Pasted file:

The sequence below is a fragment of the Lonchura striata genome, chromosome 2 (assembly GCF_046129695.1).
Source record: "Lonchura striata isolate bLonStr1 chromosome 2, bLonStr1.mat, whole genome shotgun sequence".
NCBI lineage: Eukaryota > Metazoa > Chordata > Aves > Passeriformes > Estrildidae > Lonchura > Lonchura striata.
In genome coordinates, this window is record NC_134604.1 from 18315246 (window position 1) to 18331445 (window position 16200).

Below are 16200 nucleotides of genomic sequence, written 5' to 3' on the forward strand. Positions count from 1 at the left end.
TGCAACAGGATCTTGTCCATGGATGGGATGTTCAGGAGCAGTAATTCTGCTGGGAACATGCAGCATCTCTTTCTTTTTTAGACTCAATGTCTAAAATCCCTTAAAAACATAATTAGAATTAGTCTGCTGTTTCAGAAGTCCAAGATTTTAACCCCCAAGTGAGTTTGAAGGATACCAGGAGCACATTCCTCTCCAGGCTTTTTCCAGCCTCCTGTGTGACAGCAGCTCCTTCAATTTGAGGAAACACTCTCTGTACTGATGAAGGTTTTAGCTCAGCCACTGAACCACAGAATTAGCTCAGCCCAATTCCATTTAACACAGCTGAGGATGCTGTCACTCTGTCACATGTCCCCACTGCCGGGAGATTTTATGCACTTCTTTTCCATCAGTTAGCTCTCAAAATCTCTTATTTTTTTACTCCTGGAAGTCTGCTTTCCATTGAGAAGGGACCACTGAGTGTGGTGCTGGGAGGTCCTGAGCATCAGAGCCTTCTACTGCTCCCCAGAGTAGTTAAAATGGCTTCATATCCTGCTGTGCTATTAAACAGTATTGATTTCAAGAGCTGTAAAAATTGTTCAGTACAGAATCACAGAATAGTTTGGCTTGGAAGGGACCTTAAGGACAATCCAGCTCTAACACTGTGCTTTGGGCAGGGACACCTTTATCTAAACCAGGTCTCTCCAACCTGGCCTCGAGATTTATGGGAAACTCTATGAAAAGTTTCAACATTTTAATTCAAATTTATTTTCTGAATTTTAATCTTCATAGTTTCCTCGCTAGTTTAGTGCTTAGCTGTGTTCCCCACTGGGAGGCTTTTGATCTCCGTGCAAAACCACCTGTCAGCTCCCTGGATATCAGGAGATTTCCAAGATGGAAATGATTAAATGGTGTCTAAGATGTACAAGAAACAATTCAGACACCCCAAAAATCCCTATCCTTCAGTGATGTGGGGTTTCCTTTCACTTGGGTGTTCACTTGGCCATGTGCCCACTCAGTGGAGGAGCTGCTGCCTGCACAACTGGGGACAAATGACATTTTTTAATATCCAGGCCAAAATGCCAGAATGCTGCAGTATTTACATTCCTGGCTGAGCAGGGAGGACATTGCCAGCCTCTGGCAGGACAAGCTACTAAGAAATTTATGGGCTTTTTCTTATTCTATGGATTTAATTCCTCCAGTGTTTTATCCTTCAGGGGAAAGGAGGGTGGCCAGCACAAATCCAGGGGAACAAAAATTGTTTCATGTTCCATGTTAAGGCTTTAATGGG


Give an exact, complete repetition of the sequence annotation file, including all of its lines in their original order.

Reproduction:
The sequence below is a fragment of the Lonchura striata genome, chromosome 2 (assembly GCF_046129695.1).
Source record: "Lonchura striata isolate bLonStr1 chromosome 2, bLonStr1.mat, whole genome shotgun sequence".
NCBI lineage: Eukaryota > Metazoa > Chordata > Aves > Passeriformes > Estrildidae > Lonchura > Lonchura striata.
In genome coordinates, this window is record NC_134604.1 from 18315246 (window position 1) to 18331445 (window position 16200).

Below are 16200 nucleotides of genomic sequence, written 5' to 3' on the forward strand. Positions count from 1 at the left end.
TGCAACAGGATCTTGTCCATGGATGGGATGTTCAGGAGCAGTAATTCTGCTGGGAACATGCAGCATCTCTTTCTTTTTTAGACTCAATGTCTAAAATCCCTTAAAAACATAATTAGAATTAGTCTGCTGTTTCAGAAGTCCAAGATTTTAACCCCCAAGTGAGTTTGAAGGATACCAGGAGCACATTCCTCTCCAGGCTTTTTCCAGCCTCCTGTGTGACAGCAGCTCCTTCAATTTGAGGAAACACTCTCTGTACTGATGAAGGTTTTAGCTCAGCCACTGAACCACAGAATTAGCTCAGCCCAATTCCATTTAACACAGCTGAGGATGCTGTCACTCTGTCACATGTCCCCACTGCCGGGAGATTTTATGCACTTCTTTTCCATCAGTTAGCTCTCAAAATCTCTTATTTTTTTACTCCTGGAAGTCTGCTTTCCATTGAGAAGGGACCACTGAGTGTGGTGCTGGGAGGTCCTGAGCATCAGAGCCTTCTACTGCTCCCCAGAGTAGTTAAAATGGCTTCATATCCTGCTGTGCTATTAAACAGTATTGATTTCAAGAGCTGTAAAAATTGTTCAGTACAGAATCACAGAATAGTTTGGCTTGGAAGGGACCTTAAGGACAATCCAGCTCTAACACTGTGCTTTGGGCAGGGACACCTTTATCTAAACCAGGTCTCTCCAACCTGGCCTCGAGATTTATGGGAAACTCTATGAAAAGTTTCAACATTTTAATTCAAATTTATTTTCTGAATTTTAATCTTCATAGTTTCCTCGCTAGTTTAGTGCTTAGCTGTGTTCCCCACTGGGAGGCTTTTGATCTCCGTGCAAAACCACCTGTCAGCTCCCTGGATATCAGGAGATTTCCAAGATGGAAATGATTAAATGGTGTCTAAGATGTACAAGAAACAATTCAGACACCCCAAAAATCCCTATCCTTCAGTGATGTGGGGTTTCCTTTCACTTGGGTGTTCACTTGGCCATGTGCCCACTCAGTGGAGGAGCTGCTGCCTGCACAACTGGGGACAAATGACATTTTTTAATATCCAGGCCAAAATGCCAGAATGCTGCAGTATTTACATTCCTGGCTGAGCAGGGAGGACATTGCCAGCCTCTGGCAGGACAAGCTACTAAGAAATTTATGGGCTTTTTCTTATTCTATGGATTTAATTCCTCCAGTGTTTTATCCTTCAGGGGAAAGGAGGGTGGCCAGCACAAATCCAGGGGAACAAAAATTGTTTCATGTTCCATGTTAAGGCTTTAATGGG